I used to dream about being a college president. It was one of the ways I imagined making a difference in our world. Perhaps it was because education had such an impact on my own life. Teachers and professors supported me during trying times and guided me toward important truths and discoveries -- not only unearthings found inside books but epiphanies I found inside myself. Education moved me, and I wanted other young people to be inspired too.
As I got older, wiser (or maybe more jaded) and less carefree, anxieties and questions about being openly gay became cumbersome as I ruminated on my future. I wondered if boards would accept my sexual orientation. I questioned whether I could ever live openly in the president's house with my husband. Even worse, I feared discrimination when simply submitting my application. Instead of forging through the thickness of uncertainty ahead of me and trying to crack the glass ceiling above me, I acquiesced into the shadows of quiet (albeit important) university administration. I did all I could to support the college or university president for whom I worked.
I chose a different path. Then, after years working as an administrator, I found a new profession. I help discover talented people who become university and college presidents, CEOs of hospitals, leaders of academic medical centers, heads of schools, and executive directors of not-for-profit organizations. Most days I feel good about how I'm making a difference finding outstanding leaders who change our quality of life.
The other day I felt differently. I received a call from a highly experienced, very qualified higher education leader. I'd gotten to know him through my work at Witt/Kieffer. He called me because he dreams of becoming a university president. He surely has the skills, competencies, experiences, and background to become one. I was curious about why I heard hesitation in his voice. So I listened.
"But Jon, I'm gay," he said. "Can I really become a president?" I asked why that mattered and wondered how being gay could derail his dream. But he continued. "Do you think alumni would accept me as their president with my partner by my side? I mean, do you think my spouse could even live with me in the president's house?" His concerns sounded eerily similar to the thoughts and fears I had had as a young graduate student at Boston University.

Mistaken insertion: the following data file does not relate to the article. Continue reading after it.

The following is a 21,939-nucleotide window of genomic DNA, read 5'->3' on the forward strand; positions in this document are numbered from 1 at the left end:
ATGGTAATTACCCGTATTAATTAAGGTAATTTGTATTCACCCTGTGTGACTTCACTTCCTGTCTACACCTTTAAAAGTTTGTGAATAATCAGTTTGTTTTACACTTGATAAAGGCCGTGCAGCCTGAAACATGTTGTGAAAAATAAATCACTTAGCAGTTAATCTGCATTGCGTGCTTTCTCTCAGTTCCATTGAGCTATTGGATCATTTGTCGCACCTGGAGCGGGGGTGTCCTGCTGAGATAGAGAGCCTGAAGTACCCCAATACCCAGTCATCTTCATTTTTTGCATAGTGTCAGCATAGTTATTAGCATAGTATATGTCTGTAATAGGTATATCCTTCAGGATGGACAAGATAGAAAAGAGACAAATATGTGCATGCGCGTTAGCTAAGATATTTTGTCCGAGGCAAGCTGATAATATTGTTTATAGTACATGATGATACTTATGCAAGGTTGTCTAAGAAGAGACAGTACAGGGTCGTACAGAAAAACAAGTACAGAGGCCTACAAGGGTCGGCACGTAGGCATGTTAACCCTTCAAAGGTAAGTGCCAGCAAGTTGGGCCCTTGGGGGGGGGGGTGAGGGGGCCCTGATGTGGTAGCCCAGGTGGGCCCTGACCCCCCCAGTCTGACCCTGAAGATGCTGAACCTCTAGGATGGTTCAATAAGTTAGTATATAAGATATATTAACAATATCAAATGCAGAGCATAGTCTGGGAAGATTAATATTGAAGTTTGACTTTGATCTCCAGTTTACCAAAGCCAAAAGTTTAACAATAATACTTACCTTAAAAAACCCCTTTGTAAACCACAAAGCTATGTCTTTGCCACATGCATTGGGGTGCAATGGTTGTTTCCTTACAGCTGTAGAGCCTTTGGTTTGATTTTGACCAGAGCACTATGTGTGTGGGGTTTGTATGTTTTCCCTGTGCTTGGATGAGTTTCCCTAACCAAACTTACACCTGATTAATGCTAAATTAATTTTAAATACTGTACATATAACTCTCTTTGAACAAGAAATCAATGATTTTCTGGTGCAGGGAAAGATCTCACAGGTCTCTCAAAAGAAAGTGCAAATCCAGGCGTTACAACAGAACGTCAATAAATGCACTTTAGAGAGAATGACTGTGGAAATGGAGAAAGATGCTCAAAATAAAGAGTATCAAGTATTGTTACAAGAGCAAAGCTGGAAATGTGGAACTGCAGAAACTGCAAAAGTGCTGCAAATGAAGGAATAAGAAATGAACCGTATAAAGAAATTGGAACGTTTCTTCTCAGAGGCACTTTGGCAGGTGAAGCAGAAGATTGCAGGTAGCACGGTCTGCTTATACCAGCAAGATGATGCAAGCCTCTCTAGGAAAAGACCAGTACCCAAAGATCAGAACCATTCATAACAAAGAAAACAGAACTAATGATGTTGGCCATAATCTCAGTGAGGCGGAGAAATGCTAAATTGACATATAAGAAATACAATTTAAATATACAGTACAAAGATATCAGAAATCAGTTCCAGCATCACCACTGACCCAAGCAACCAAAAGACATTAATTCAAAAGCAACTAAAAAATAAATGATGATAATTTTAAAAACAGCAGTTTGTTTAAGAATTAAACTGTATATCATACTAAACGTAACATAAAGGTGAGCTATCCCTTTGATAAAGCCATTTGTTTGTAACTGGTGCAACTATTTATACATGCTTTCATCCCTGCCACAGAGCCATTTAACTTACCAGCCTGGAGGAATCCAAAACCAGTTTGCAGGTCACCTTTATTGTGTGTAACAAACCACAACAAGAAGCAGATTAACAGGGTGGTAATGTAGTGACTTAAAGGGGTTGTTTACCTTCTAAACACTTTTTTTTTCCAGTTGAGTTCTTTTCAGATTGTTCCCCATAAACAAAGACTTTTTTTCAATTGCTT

At first I empathized with his trepidations and felt disillusioned. But then I encouraged him to champion on. I wasn't about to let another gay man give up his dream just because of whom he loves.
Today there are more openly gay university presidents than ever before. I've even had the distinct privilege of helping place one of them -- and she's been wildly successful in the community, living openly with her spouse in the president's house, just like her straight counterparts all over the county. The times indeed are changing.
Progress is bittersweet. As organizations courageously advocate for LGBT people, young and old, and as equal rights sweep across our nation, it's hard to deny the momentum, but there is more to do. LGBT Americans deserve equal rights, equal pursuit of happiness, and equal pursuit of their own American dreams. Therefore, LGBT Americans are ready for, and deserve, equal access to leadership positions, not only in higher education but in government, health care, corporations, and nonprofit organizations. Some of the most creative, brilliant, thoughtful, and thought-provoking minds in our history have been LGBT Americans, but many of them had to live in silence or in the closet because of fear.
But I believe in the day when I'll stop getting calls from aspiring leaders wondering if they have to temper their passion or vision just because of their sexual orientation or gender identity. We need LGBT Americans, passionate and compassionate, to be at the helm of organizations that change our quality of life.
I believe in the day when there will be even more openly LGBT presidents of colleges and universities. I know the day is coming when there will be more openly gay presidents and CEOs of hospitals, NGOs, banks, law firms, and corporations. I see the day when there will be even more openly gay members of Congress. I envision the day when this country will elect our first female president, but I also imagine the day when our president shares the White House with her first lady.
Don't be afraid like I was. Be bold and believe in this new day; submit your applications today.
Follow Jon Derek Croteau, Ed.D. on Twitter: www.twitter.com/jonderekcroteau